This tug-of-war between “Me” and “Myself,” for Gág, is often one between emotion and reason — especially when it comes to love, and especially in her particular relationship with Armand, plagued by an asymmetry of affections: she, reluctantly besotted; he, insufficiently interested and manipulative of her affections, giving her just enough to fuel the anguishing infatuation but not so much as to remove the anguish. (A dynamic familiar to anyone who has suffered the cruel ambivalence of a lover.) By the end of May, Wanda and Armand have confronted the issue and “agreed to keep [the] relationship on a Platonic basis.” (Again, a reluctant pseudo-solution familiar to anyone who has ever had intense romantic feelings for a partner incapable or unwilling to reciprocate them.)

In one particularly turbulent entry from May 25, Gág chronicles the rapids of feeling violently dragging her “Me” in its fast-flowing stream of changing emotions:

It is queer — I have gone thru so many stages during the last three days. Saturday morning I was bewildered, at about noon I was happy, by evening I was wretched. By Sunday noon I could smile, in the afternoon I was happy and could laugh. This morning I was mischievous, this afternoon deliciously wicked, right after supper reckless, and right after that wretchedly serious. And now I have come back to the beginning and am bewildered again.


Just this minute I almost hate him because perhaps I love him, and on the other hand, I almost love him because I almost hate him.

Oh Myself, Myself, where are you? I am surrounded by Me’s and Me’s — bewildered Me’s, wicked Me’s, frivolous Me’s and vindictive Me’s — and I cannot feel you at all.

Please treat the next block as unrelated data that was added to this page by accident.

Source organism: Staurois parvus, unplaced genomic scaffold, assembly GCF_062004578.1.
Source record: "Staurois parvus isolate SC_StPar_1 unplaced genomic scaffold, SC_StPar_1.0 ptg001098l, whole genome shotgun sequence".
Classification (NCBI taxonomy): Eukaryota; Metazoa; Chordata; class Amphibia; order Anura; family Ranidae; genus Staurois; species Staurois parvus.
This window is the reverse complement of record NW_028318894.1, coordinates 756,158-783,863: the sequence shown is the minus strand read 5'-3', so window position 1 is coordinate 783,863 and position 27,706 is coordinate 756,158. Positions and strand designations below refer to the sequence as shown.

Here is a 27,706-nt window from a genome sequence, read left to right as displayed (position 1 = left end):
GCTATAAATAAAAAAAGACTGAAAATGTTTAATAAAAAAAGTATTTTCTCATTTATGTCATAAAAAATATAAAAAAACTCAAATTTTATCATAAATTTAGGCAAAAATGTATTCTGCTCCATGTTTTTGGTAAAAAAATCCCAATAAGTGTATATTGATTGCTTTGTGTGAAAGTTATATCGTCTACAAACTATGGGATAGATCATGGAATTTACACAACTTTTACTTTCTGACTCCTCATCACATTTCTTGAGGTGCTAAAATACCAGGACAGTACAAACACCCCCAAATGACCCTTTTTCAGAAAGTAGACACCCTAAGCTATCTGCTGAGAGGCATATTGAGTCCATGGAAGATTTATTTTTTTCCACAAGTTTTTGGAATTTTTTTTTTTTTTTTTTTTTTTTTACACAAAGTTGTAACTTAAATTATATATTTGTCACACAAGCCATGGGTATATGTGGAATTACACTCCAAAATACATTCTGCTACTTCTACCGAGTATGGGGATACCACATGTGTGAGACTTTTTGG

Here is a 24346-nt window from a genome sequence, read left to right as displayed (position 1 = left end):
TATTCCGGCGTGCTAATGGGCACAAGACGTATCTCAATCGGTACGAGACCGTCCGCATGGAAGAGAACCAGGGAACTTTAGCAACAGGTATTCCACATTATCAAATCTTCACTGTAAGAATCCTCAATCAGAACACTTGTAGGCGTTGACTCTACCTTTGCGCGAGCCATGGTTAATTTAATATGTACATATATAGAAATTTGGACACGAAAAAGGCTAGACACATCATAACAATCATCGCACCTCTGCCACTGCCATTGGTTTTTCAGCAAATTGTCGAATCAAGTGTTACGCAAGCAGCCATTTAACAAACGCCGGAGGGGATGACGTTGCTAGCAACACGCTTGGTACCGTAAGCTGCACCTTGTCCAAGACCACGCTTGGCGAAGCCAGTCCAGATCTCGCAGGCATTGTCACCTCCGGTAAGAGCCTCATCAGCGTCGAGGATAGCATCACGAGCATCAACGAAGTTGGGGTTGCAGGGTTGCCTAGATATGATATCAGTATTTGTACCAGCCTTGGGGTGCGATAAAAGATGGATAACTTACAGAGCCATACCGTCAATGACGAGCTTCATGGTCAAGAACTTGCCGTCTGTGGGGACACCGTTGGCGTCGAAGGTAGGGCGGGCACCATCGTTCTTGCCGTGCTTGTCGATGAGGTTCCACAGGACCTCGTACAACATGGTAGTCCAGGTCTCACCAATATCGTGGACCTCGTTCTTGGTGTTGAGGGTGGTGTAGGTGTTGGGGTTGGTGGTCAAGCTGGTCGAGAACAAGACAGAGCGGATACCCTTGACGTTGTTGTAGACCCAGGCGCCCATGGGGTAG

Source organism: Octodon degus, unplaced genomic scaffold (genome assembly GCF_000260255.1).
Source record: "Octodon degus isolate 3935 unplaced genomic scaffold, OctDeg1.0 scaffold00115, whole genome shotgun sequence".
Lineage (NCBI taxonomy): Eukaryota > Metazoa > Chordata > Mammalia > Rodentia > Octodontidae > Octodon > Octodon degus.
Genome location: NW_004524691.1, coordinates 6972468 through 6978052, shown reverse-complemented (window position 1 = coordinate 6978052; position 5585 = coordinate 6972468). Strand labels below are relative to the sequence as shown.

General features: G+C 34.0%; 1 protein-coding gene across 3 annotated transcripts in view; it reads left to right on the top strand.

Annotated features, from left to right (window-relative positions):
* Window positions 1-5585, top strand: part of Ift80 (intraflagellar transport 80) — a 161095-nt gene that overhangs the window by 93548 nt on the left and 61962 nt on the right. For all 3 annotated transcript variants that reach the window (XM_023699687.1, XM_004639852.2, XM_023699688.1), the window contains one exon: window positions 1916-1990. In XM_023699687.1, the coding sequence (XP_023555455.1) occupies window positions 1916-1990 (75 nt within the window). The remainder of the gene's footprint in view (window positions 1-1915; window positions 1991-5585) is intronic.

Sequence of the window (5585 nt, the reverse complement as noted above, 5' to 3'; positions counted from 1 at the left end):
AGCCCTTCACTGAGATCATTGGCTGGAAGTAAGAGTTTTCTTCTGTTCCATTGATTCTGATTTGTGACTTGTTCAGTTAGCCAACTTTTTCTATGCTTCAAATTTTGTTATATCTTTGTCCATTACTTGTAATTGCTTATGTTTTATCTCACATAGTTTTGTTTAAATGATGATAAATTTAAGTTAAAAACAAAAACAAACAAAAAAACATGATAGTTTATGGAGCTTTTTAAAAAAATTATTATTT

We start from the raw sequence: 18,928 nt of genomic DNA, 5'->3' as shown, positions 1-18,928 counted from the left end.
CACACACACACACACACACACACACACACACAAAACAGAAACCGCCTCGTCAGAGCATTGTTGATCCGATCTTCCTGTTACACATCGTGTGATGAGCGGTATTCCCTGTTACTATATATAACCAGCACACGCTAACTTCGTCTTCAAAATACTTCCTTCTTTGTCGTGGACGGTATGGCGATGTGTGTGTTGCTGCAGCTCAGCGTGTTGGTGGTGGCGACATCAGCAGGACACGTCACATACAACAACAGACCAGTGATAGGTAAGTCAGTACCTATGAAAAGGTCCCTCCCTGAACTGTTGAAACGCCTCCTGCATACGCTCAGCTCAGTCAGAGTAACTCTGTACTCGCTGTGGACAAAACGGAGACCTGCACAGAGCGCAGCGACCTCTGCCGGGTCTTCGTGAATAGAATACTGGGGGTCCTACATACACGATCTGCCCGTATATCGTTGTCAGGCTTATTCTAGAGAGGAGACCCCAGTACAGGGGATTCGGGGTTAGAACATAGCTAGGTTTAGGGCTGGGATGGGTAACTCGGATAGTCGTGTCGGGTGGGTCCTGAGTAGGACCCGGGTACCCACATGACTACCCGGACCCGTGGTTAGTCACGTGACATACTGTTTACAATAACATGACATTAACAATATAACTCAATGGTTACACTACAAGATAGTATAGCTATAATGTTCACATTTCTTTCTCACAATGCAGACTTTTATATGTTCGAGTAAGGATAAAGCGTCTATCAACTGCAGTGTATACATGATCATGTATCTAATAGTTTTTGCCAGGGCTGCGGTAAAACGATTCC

A couple of days later, she despairs about the possibility of integration:

I think I am not equal at present to wrestle with Myself and Me… Myself and the Me’s are like strings which ought to, and will, guide me when I can understand them, but just now they are tangling up my feet, keeping me from going on.

And yet despite her confusion and her romantic exasperation, Gág coolly notes that she has “a pretty stable record as far as love [is] concerned,” observing that most girls of her age she met in school have already been engaged “once or twice or even thrice.” She cites a poignant exchange with her friend Nina and considers the perilous sublimation of “Myself,” for the benefit of “Me,” in our attempts at love:

She thinks … that she knows more about love than I do. Of course she has been engaged three times and has seen more of the world than I have. But most of the time Herself was obliterated, and you cannot depend upon the judgment of Me’s. Just about all that I know about the subject, I have learned since I have discovered Myself, so I insist that even tho I don’t know as much as she does, I know better.

Page from the diary, 1915

The following year, with patronage from the prominent book collector and publisher Herschel V. Jones — known for his philosophy of “credit based on character and integrity” — Gág transferred to The Minneapolis School of Art. But she brought along both her preoccupation with the “Me”/“Myself” divide and her infatuation with Armand. In an entry from April of 1915, she contemplates with great anguish and poignancy how these two notions — self and love — relate to one another, through the lens of her feelings for Armand:

Where under the sun that man got all that knowledge of human nature, I do not know, but the more I think about it and the more I compare him with other people, the more I realize that his knowledge of people’s innermost selves is not only extensive but beautifully sympathetic. Oh ding it all, Armand is a perfect brick and all his irritating characteristics are but virtues which are misunderstood. I am speaking particularly of those which I deliberately misunderstand.

She adds a pause-giving note on gender double standards: